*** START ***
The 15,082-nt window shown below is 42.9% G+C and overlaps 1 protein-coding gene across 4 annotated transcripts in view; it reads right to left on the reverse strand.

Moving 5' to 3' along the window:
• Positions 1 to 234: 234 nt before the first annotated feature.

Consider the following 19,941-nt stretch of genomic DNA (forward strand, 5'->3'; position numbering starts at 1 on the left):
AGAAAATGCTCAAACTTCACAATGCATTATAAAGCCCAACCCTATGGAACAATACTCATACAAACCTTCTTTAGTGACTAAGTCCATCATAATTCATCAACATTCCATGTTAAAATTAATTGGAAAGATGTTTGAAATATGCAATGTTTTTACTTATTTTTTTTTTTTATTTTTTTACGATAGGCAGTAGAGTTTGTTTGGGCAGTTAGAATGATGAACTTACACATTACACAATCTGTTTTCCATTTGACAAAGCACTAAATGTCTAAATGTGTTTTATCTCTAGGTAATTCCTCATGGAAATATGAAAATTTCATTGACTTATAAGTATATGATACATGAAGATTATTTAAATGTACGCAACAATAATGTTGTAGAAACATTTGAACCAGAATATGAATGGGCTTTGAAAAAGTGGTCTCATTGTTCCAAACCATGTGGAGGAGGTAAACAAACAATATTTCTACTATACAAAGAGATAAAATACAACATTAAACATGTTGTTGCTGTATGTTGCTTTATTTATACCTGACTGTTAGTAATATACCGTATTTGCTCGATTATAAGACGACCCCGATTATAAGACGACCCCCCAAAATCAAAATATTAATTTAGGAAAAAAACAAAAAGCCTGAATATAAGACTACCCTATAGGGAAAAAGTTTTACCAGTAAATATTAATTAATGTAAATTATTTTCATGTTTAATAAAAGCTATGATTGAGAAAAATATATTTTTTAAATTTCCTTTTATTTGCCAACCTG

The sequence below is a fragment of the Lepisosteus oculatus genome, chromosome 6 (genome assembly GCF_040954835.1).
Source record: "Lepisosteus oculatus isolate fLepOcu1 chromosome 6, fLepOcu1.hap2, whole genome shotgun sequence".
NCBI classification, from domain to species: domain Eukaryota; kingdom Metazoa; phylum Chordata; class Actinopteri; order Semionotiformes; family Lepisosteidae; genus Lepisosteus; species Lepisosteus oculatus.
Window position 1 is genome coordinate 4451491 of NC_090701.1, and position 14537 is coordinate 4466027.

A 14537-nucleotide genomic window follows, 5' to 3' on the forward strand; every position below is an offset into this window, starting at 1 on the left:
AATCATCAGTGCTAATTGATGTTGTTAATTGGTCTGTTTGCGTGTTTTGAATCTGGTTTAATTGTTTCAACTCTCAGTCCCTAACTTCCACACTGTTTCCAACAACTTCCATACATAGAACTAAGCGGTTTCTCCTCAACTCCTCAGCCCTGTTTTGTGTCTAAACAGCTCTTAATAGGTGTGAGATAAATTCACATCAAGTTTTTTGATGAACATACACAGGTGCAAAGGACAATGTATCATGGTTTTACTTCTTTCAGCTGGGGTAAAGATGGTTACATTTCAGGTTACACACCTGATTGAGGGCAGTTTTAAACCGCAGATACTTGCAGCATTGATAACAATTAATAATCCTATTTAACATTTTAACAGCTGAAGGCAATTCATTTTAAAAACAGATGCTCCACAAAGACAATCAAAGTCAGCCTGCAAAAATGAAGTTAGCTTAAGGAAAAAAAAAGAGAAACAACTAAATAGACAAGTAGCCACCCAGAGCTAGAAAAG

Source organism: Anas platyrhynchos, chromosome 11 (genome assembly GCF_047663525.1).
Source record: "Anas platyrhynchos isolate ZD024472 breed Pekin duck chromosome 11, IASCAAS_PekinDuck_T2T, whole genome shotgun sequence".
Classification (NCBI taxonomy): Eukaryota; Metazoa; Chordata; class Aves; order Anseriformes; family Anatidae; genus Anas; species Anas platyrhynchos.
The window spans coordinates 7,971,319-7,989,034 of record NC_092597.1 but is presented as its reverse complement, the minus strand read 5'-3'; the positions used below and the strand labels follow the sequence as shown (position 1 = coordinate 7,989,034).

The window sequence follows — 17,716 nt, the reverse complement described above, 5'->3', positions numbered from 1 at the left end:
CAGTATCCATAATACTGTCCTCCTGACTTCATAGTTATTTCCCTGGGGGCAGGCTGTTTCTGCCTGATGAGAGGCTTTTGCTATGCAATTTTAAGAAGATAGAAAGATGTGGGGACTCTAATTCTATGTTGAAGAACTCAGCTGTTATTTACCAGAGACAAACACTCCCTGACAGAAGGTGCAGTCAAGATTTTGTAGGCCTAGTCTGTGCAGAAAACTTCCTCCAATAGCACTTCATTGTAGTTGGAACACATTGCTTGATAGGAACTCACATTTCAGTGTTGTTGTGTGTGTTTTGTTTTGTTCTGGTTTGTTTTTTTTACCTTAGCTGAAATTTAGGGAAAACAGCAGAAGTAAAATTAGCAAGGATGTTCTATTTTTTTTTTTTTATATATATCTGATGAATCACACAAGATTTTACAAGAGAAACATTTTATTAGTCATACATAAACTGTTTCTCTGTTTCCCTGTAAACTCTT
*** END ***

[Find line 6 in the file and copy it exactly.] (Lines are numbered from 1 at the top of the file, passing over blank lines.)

The sequence below is a fragment of the Lepisosteus oculatus genome, chromosome 6 (genome assembly GCF_040954835.1).